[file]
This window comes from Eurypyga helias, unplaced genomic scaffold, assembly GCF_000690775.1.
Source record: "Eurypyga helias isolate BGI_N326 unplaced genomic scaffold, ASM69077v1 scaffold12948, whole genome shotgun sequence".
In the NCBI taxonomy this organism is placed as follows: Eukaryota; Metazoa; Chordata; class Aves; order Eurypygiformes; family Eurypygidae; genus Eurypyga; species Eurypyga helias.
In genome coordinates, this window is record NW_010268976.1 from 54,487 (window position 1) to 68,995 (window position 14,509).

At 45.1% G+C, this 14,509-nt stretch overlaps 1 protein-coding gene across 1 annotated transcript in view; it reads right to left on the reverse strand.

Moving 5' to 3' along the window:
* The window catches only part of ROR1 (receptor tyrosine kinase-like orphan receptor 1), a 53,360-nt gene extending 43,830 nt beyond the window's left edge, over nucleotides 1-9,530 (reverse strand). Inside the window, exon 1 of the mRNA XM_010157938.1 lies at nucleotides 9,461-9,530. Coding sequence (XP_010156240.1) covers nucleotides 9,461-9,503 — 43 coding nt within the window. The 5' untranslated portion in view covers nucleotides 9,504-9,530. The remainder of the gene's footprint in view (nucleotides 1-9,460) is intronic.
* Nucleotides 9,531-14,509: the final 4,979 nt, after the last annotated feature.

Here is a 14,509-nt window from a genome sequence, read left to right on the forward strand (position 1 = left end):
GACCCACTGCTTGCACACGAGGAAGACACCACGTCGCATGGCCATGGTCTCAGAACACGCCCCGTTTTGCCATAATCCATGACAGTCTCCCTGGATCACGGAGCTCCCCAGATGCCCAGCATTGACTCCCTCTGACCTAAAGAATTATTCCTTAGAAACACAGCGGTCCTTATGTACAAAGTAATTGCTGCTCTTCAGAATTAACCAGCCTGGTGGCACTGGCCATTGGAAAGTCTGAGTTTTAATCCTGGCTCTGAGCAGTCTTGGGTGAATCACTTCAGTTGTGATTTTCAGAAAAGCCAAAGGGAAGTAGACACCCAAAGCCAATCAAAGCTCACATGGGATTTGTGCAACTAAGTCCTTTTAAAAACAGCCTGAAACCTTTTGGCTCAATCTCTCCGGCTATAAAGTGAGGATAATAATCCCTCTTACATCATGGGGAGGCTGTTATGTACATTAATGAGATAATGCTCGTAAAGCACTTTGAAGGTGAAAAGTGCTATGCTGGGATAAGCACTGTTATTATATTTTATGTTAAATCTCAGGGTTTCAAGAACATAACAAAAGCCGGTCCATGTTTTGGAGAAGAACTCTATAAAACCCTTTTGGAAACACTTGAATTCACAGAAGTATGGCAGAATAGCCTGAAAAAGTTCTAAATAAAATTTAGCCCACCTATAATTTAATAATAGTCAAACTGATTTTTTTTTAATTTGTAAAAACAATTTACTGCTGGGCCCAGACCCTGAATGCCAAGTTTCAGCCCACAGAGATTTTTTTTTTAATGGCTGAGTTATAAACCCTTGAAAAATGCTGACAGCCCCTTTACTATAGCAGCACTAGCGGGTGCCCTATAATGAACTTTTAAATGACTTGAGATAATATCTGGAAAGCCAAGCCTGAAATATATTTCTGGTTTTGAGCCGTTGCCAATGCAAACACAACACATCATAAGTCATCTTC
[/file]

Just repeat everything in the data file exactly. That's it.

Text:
This window comes from Eurypyga helias, unplaced genomic scaffold, assembly GCF_000690775.1.
Source record: "Eurypyga helias isolate BGI_N326 unplaced genomic scaffold, ASM69077v1 scaffold12948, whole genome shotgun sequence".
In the NCBI taxonomy this organism is placed as follows: Eukaryota; Metazoa; Chordata; class Aves; order Eurypygiformes; family Eurypygidae; genus Eurypyga; species Eurypyga helias.
In genome coordinates, this window is record NW_010268976.1 from 54,487 (window position 1) to 68,995 (window position 14,509).

At 45.1% G+C, this 14,509-nt stretch overlaps 1 protein-coding gene across 1 annotated transcript in view; it reads right to left on the reverse strand.

Moving 5' to 3' along the window:
* The window catches only part of ROR1 (receptor tyrosine kinase-like orphan receptor 1), a 53,360-nt gene extending 43,830 nt beyond the window's left edge, over nucleotides 1-9,530 (reverse strand). Inside the window, exon 1 of the mRNA XM_010157938.1 lies at nucleotides 9,461-9,530. Coding sequence (XP_010156240.1) covers nucleotides 9,461-9,503 — 43 coding nt within the window. The 5' untranslated portion in view covers nucleotides 9,504-9,530. The remainder of the gene's footprint in view (nucleotides 1-9,460) is intronic.
* Nucleotides 9,531-14,509: the final 4,979 nt, after the last annotated feature.

Here is a 14,509-nt window from a genome sequence, read left to right on the forward strand (position 1 = left end):
GACCCACTGCTTGCACACGAGGAAGACACCACGTCGCATGGCCATGGTCTCAGAACACGCCCCGTTTTGCCATAATCCATGACAGTCTCCCTGGATCACGGAGCTCCCCAGATGCCCAGCATTGACTCCCTCTGACCTAAAGAATTATTCCTTAGAAACACAGCGGTCCTTATGTACAAAGTAATTGCTGCTCTTCAGAATTAACCAGCCTGGTGGCACTGGCCATTGGAAAGTCTGAGTTTTAATCCTGGCTCTGAGCAGTCTTGGGTGAATCACTTCAGTTGTGATTTTCAGAAAAGCCAAAGGGAAGTAGACACCCAAAGCCAATCAAAGCTCACATGGGATTTGTGCAACTAAGTCCTTTTAAAAACAGCCTGAAACCTTTTGGCTCAATCTCTCCGGCTATAAAGTGAGGATAATAATCCCTCTTACATCATGGGGAGGCTGTTATGTACATTAATGAGATAATGCTCGTAAAGCACTTTGAAGGTGAAAAGTGCTATGCTGGGATAAGCACTGTTATTATATTTTATGTTAAATCTCAGGGTTTCAAGAACATAACAAAAGCCGGTCCATGTTTTGGAGAAGAACTCTATAAAACCCTTTTGGAAACACTTGAATTCACAGAAGTATGGCAGAATAGCCTGAAAAAGTTCTAAATAAAATTTAGCCCACCTATAATTTAATAATAGTCAAACTGATTTTTTTTTAATTTGTAAAAACAATTTACTGCTGGGCCCAGACCCTGAATGCCAAGTTTCAGCCCACAGAGATTTTTTTTTTAATGGCTGAGTTATAAACCCTTGAAAAATGCTGACAGCCCCTTTACTATAGCAGCACTAGCGGGTGCCCTATAATGAACTTTTAAATGACTTGAGATAATATCTGGAAAGCCAAGCCTGAAATATATTTCTGGTTTTGAGCCGTTGCCAATGCAAACACAACACATCATAAGTCATCTTC